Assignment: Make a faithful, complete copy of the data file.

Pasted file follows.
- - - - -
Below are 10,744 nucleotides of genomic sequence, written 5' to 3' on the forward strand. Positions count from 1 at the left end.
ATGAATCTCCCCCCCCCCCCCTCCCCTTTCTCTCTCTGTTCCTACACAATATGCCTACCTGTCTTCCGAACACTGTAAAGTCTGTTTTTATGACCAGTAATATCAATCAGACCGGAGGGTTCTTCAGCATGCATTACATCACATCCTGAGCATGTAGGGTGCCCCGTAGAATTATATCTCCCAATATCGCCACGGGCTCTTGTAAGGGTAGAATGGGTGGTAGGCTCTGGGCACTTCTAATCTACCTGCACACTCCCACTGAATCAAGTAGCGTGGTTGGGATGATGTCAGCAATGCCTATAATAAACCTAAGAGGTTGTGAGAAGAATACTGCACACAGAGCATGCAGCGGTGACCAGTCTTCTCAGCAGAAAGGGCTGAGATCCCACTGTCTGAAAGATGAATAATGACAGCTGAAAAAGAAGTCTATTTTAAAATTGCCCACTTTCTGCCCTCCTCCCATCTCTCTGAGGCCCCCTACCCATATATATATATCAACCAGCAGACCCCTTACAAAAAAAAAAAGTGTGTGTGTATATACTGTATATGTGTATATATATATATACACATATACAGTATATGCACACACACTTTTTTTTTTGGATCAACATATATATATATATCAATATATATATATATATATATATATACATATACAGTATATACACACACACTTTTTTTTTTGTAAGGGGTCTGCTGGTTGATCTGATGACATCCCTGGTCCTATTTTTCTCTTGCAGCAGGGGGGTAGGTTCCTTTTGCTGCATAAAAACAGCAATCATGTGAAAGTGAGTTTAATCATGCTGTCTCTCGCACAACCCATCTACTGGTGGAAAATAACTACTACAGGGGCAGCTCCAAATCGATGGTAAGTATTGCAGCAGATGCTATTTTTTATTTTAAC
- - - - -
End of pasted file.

Below are 10,744 nucleotides of genomic sequence, written 5' to 3' on the forward strand. Positions count from 1 at the left end.
ATGAATCTCCCCCCCCCCCCCTCCCCTTTCTCTCTCTGTTCCTACACAATATGCCTACCTGTCTTCCGAACACTGTAAAGTCTGTTTTTATGACCAGTAATATCAATCAGACCGGAGGGTTCTTCAGCATGCATTACATCACATCCTGAGCATGTAGGGTGCCCCGTAGAATTATATCTCCCAATATCGCCACGGGCTCTTGTAAGGGTAGAATGGGTGGTAGGCTCTGGGCACTTCTAATCTACCTGCACACTCCCACTGAATCAAGTAGCGTGGTTGGGATGATGTCAGCAATGCCTATAATAAACCTAAGAGGTTGTGAGAAGAATACTGCACACAGAGCATGCAGCGGTGACCAGTCTTCTCAGCAGAAAGGGCTGAGATCCCACTGTCTGAAAGATGAATAATGACAGCTGAAAAAGAAGTCTATTTTAAAATTGCCCACTTTCTGCCCTCCTCCCATCTCTCTGAGGCCCCCTACCCATATATATATATCAACCAGCAGACCCCTTACAAAAAAAAAAAGTGTGTGTGTATATACTGTATATGTGTATATATATATATACACATATACAGTATATGCACACACACTTTTTTTTTTGGATCAACATATATATATATATCAATATATATATATATATATATATATACATATACAGTATATACACACACACTTTTTTTTTTGTAAGGGGTCTGCTGGTTGATCTGATGACATCCCTGGTCCTATTTTTCTCTTGCAGCAGGGGGGTAGGTTCCTTTTGCTGCATAAAAACAGCAATCATGTGAAAGTGAGTTTAATCATGCTGTCTCTCGCACAACCCATCTACTGGTGGAAAATAACTACTACAGGGGCAGCTCCAAATCGATGGTAAGTATTGCAGCAGATGCTATTTTTTATTTTAAC